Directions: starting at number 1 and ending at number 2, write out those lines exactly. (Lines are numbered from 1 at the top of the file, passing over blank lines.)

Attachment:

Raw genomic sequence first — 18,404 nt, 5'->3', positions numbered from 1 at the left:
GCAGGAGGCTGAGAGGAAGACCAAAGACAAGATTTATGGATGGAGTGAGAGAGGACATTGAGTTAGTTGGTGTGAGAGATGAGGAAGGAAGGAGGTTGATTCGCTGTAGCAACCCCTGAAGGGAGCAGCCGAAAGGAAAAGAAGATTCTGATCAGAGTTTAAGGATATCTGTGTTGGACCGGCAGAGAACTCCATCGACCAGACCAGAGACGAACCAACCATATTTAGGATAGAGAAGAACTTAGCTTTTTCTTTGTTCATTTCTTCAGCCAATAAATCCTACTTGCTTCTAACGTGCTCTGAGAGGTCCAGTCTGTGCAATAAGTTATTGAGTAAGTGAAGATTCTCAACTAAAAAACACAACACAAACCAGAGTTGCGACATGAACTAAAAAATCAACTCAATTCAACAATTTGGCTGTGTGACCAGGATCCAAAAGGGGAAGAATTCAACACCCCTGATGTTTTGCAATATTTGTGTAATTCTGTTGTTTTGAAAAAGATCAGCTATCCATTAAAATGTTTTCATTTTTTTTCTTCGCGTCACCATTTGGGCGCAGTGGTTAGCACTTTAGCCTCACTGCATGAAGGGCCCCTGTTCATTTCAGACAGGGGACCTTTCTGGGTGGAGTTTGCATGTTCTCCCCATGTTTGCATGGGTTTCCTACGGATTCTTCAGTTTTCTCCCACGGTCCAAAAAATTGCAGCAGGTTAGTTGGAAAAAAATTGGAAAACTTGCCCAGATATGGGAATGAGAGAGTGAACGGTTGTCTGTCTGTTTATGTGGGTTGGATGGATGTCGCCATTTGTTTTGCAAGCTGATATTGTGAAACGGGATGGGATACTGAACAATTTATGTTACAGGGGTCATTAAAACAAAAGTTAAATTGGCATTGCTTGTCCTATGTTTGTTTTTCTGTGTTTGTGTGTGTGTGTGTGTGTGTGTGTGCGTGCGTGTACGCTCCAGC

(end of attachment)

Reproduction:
Raw genomic sequence first — 18,404 nt, 5'->3', positions numbered from 1 at the left:
GCAGGAGGCTGAGAGGAAGACCAAAGACAAGATTTATGGATGGAGTGAGAGAGGACATTGAGTTAGTTGGTGTGAGAGATGAGGAAGGAAGGAGGTTGATTCGCTGTAGCAACCCCTGAAGGGAGCAGCCGAAAGGAAAAGAAGATTCTGATCAGAGTTTAAGGATATCTGTGTTGGACCGGCAGAGAACTCCATCGACCAGACCAGAGACGAACCAACCATATTTAGGATAGAGAAGAACTTAGCTTTTTCTTTGTTCATTTCTTCAGCCAATAAATCCTACTTGCTTCTAACGTGCTCTGAGAGGTCCAGTCTGTGCAATAAGTTATTGAGTAAGTGAAGATTCTCAACTAAAAAACACAACACAAACCAGAGTTGCGACATGAACTAAAAAATCAACTCAATTCAACAATTTGGCTGTGTGACCAGGATCCAAAAGGGGAAGAATTCAACACCCCTGATGTTTTGCAATATTTGTGTAATTCTGTTGTTTTGAAAAAGATCAGCTATCCATTAAAATGTTTTCATTTTTTTTCTTCGCGTCACCATTTGGGCGCAGTGGTTAGCACTTTAGCCTCACTGCATGAAGGGCCCCTGTTCATTTCAGACAGGGGACCTTTCTGGGTGGAGTTTGCATGTTCTCCCCATGTTTGCATGGGTTTCCTACGGATTCTTCAGTTTTCTCCCACGGTCCAAAAAATTGCAGCAGGTTAGTTGGAAAAAAATTGGAAAACTTGCCCAGATATGGGAATGAGAGAGTGAACGGTTGTCTGTCTGTTTATGTGGGTTGGATGGATGTCGCCATTTGTTTTGCAAGCTGATATTGTGAAACGGGATGGGATACTGAACAATTTATGTTACAGGGGTCATTAAAACAAAAGTTAAATTGGCATTGCTTGTCCTATGTTTGTTTTTCTGTGTTTGTGTGTGTGTGTGTGTGTGTGTGTGCGTGCGTGTACGCTCCAGC